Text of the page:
9 June 2022Reinsurance

New cyber survey highlights trends & concerns

The toll of almost three years of unrelenting workplace disruption, digital transformation, and ransomware attacks means most leaders are no more confident in their ability to manage cyber risk than they were two years ago, according to the 2022 Marsh and Microsoft cyber risk survey.

The survey is the third such collaboration the two companies have undertaken in the past four years.

The survey identifies eight key cyber risk trends that include the need for cyber-specific enterprise-wide goals, the increasing risks from ransomware, the importance of insurance in cyber risk management, the need for cybersecurity controls, why it is important to measure cyber risks in financial terms, increasing investment in cyber risk management, increasing the monitoring of new technologies and finally not overlooking vendor/supply chains.

According to the survey one thing holding back confidence is that most companies have not adopted an enterprise-wide approach to cyber risk; one that at its core is about broad-based communication and fosters collaboration and alignment between stakeholders during key decision–making moments of truth on their cyber resilience journey.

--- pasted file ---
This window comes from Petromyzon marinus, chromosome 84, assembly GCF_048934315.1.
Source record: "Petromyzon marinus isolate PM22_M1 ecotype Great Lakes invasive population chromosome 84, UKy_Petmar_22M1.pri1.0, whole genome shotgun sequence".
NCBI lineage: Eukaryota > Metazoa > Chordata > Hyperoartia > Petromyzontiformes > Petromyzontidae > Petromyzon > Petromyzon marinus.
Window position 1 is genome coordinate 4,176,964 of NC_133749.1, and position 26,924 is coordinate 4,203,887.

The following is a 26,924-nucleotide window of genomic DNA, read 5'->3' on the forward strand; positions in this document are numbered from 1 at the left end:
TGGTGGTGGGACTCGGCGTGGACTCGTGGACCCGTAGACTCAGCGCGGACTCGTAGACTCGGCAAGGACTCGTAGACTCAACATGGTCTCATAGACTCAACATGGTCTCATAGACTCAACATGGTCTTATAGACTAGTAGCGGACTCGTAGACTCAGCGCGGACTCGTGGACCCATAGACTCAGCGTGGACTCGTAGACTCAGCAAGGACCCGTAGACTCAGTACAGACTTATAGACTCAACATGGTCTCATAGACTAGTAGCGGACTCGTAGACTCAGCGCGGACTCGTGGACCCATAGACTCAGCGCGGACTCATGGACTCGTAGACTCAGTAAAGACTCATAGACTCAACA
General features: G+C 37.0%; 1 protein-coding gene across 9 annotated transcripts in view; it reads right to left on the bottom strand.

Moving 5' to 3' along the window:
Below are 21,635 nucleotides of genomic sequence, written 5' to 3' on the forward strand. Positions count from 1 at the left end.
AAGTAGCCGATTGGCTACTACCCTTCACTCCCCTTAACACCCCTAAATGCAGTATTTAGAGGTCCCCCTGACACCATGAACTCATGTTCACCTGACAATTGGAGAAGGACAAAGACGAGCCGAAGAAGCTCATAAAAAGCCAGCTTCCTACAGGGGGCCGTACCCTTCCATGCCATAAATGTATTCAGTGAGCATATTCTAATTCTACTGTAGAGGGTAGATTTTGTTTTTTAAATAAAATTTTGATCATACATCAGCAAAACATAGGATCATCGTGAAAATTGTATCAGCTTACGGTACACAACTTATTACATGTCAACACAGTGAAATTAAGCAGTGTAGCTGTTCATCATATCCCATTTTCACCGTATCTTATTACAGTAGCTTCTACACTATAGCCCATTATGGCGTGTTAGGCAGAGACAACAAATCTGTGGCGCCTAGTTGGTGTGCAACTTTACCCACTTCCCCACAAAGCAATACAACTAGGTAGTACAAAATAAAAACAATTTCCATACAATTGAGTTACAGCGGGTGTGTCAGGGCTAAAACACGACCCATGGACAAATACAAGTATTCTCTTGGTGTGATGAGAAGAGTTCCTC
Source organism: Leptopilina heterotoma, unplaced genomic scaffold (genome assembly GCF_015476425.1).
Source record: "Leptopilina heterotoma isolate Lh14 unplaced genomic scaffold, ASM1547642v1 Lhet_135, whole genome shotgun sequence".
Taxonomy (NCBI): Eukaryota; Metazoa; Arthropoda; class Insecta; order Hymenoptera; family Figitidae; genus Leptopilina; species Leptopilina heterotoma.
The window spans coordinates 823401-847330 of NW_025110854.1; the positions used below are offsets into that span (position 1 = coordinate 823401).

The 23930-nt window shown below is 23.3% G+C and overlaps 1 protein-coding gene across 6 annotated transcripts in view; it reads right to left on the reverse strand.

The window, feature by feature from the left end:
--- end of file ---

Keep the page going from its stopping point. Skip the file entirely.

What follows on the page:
For example, the survey concludes, all departments that touch cyber risk should be involved in cyber incident management, and cyber insights should be shared across the enterprise to appropriately address organizational cybersecurity weak spots.

The 2022 report looks at how cyber risk is viewed by various functions and leaders in the company, specifically cybersecurity and IT, risk management and insurance, finance, and executive leadership.

While all of these functions have common interests around cyber risks, the survey found they often act independently, missing the potential benefits that an enterprise-wide approach offers. Their different views and separate ways of managing cyber risks are reflected in the survey finding that only 41% of organisations engage legal, corporate planning, finance, operations, or supply chain management in making cyber risk plans.